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Perfection is an illusion.

The Change

I have been thinking a lot about moving. I have also been thinking a lot about what to do with the things I own. Included in that list are eighteen orchids in varying degrees of health. I have rescued some of them from stores where they were being abused and have had others given to me when they stopped blooming.

My friend, Pepper*, has been thinking of starting a business of her own. She has also worked with plants for years and I figured she’d be able to bring the orchids back to health and maybe even sell them or use them as starter stock for cloning. Orchids are amazingly easy to propagate that way.

I called her yesterday and found out she was suffering from constructive discontent as well. She isn’t happy and stated that she had been thinking she needed to make a change of some sort.

I commiserated with her and recommended Dr. Cooper’s book, Get Out of Your Own Way. Then I mentioned the orchids. Pepper hesitated, she didn’t know much about orchids.

I gave her links on YouTube where I got my information about growing the little beauties and told her about the business idea. This morning, in my head, Pepper will be happily poking happy little orchids into their new pots in no time. I don’t know if that will happen but, since I’m going down to visit them in a week, I decided I would get the plants ready for travel.

I carried a few of my sickest out to the porch to evaluate and transplant. Most people think orchids are hard to grow, but they aren’t. They are plants and as long as you give them what they need, they thrive.

Orchids like air around their roots and are best planted in a bark concoction that supports this. As I worked with the two sickest plants, I tried to pull one of them from the pot, but I couldn’t get it out. The grower had packed it so tightly with spagmoss that I had to use the scissors to pry it out of the pot.

That plant wasn’t savable. The spagmoss had rotted the roots and I hadn’t gotten to it soon enough. The sad thing was, it had looked healthish when I got it, but it was just a facade. The plant had been tortured for so long, it had given up and died from the bottom up.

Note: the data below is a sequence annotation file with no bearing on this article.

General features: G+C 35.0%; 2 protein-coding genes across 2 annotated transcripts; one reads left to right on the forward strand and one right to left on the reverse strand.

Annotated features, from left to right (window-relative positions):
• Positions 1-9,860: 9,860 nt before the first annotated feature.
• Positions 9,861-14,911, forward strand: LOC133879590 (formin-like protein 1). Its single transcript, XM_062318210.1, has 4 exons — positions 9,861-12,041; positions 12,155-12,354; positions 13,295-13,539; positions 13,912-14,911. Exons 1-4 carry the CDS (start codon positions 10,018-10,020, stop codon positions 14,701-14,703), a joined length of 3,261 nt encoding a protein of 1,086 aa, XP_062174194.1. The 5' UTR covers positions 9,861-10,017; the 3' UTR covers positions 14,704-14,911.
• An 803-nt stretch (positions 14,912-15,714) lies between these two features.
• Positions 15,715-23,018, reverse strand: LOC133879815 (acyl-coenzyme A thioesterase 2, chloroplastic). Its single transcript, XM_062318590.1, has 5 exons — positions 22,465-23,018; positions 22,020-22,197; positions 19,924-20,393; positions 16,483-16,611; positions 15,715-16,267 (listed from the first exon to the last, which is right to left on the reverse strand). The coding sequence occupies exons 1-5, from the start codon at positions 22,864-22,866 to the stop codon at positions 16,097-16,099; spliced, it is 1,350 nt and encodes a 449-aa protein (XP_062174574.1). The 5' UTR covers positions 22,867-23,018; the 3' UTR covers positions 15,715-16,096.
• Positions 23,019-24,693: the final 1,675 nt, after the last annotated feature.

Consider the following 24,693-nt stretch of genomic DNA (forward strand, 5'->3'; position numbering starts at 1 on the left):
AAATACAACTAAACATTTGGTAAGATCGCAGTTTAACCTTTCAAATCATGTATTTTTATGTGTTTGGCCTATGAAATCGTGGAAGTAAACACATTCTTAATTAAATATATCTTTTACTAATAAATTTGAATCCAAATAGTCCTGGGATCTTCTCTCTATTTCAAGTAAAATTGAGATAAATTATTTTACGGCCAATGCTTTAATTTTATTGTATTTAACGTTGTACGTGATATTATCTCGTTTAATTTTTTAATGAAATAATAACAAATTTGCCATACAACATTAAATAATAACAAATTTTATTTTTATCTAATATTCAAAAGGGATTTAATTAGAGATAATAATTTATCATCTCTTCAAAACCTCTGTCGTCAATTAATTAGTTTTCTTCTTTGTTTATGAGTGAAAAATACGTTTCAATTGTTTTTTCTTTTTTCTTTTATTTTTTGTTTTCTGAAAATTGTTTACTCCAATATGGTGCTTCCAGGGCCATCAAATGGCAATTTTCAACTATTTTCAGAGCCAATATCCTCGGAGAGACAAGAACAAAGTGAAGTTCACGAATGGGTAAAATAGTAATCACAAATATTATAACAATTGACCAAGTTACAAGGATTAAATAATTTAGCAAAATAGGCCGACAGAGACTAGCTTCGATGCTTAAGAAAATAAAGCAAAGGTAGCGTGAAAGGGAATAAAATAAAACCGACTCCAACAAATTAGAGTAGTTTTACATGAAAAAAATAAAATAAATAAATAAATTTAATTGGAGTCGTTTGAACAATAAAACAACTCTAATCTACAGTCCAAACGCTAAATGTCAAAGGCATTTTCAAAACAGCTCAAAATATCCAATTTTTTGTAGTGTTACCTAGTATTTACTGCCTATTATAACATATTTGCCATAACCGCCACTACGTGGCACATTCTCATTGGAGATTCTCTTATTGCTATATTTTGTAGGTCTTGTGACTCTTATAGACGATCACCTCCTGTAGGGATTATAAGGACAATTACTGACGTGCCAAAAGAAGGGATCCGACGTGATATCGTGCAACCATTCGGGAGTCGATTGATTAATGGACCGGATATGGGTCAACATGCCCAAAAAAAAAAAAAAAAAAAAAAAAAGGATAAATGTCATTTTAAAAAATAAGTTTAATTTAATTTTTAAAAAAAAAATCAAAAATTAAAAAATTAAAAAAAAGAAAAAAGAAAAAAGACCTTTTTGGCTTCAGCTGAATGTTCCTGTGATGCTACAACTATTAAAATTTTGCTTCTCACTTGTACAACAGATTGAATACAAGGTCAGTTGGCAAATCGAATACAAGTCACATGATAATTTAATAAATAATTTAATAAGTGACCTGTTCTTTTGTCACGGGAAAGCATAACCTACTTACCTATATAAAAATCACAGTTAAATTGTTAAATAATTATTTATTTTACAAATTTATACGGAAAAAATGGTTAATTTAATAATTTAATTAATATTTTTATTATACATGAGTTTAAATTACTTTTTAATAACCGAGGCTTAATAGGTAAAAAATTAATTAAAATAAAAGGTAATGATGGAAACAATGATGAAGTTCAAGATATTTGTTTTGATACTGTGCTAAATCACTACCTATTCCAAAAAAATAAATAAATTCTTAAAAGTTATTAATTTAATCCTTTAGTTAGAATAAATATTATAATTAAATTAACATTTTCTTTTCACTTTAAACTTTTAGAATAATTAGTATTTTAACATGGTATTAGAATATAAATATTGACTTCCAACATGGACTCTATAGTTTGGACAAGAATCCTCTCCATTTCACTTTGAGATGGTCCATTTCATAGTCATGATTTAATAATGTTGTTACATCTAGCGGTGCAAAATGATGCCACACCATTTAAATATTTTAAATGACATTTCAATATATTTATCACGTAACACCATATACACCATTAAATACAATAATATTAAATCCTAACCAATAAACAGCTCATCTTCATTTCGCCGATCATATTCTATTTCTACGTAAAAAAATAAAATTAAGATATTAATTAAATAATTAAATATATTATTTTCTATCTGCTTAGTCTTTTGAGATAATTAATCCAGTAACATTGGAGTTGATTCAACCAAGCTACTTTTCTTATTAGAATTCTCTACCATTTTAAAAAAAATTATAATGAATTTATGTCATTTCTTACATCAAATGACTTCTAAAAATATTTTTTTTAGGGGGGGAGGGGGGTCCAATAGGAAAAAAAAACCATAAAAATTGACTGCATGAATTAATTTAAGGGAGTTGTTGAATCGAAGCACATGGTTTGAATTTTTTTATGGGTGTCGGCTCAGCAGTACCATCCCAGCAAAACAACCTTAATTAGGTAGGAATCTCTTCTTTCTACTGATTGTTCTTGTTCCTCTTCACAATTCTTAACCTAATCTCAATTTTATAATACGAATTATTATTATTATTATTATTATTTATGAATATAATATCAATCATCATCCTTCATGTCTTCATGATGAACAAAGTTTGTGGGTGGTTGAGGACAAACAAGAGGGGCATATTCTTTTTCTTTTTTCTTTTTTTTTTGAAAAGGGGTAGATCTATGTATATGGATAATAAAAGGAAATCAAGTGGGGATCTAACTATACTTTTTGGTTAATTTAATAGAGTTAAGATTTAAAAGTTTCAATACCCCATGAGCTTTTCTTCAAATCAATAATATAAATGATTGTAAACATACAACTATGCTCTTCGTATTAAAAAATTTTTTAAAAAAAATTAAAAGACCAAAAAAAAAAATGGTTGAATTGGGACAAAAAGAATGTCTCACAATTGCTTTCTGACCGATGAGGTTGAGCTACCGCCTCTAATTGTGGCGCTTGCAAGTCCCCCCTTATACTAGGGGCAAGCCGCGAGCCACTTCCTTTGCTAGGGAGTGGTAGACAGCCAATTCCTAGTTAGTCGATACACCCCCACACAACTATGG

Orchid roots growing in the shape of the pot they were in.

I think I can save this one. It’s root bound, but they aren’t dead.

Orchids have a reputation of being floral divas, but they got this reputation because of the growers. Growers, interested in mass marketing, package the plants for shipment in a way that is detrimental to the plant. The store on the other end, isn’t interested in the plant either. Their only interest is in whether they sell and make money.

If the plant looses their flowers, the stores throw them away. It doesn’t matter that it is still a viable plant. It doesn’t look pretty, so it must be worthless. But if someone like me is willing to spend a little time, those plants can bloom again.

People are the same way. They get down. Sometimes this shows up as depression or illness. They put on a show to fool others, but they are dying from the roots up. All it takes to make them thrive is to make them feel valued.

They don’t want money. They don’t want titles, and they don’t want things. They want to know someone sees them as valuable.

Pepper may not take me up on the orchids, but I have opened her eyes to a new path by making the offer. When we got off the phone she had a brighter future and more confidence than when I called. And it was just because I was willing to invest a little time and effort in her.

And if that is the only thing I ever do, then I have lived for a purpose. If I inspire, motivate, educated, or enlighten even one person, then I have been the change I want to see in the world.

But why would I stop with just one?

How often do you dispose of something that just needs a little work? How often do we dispose of people in the same way?

*Name has been changed for the not yet ready to fly.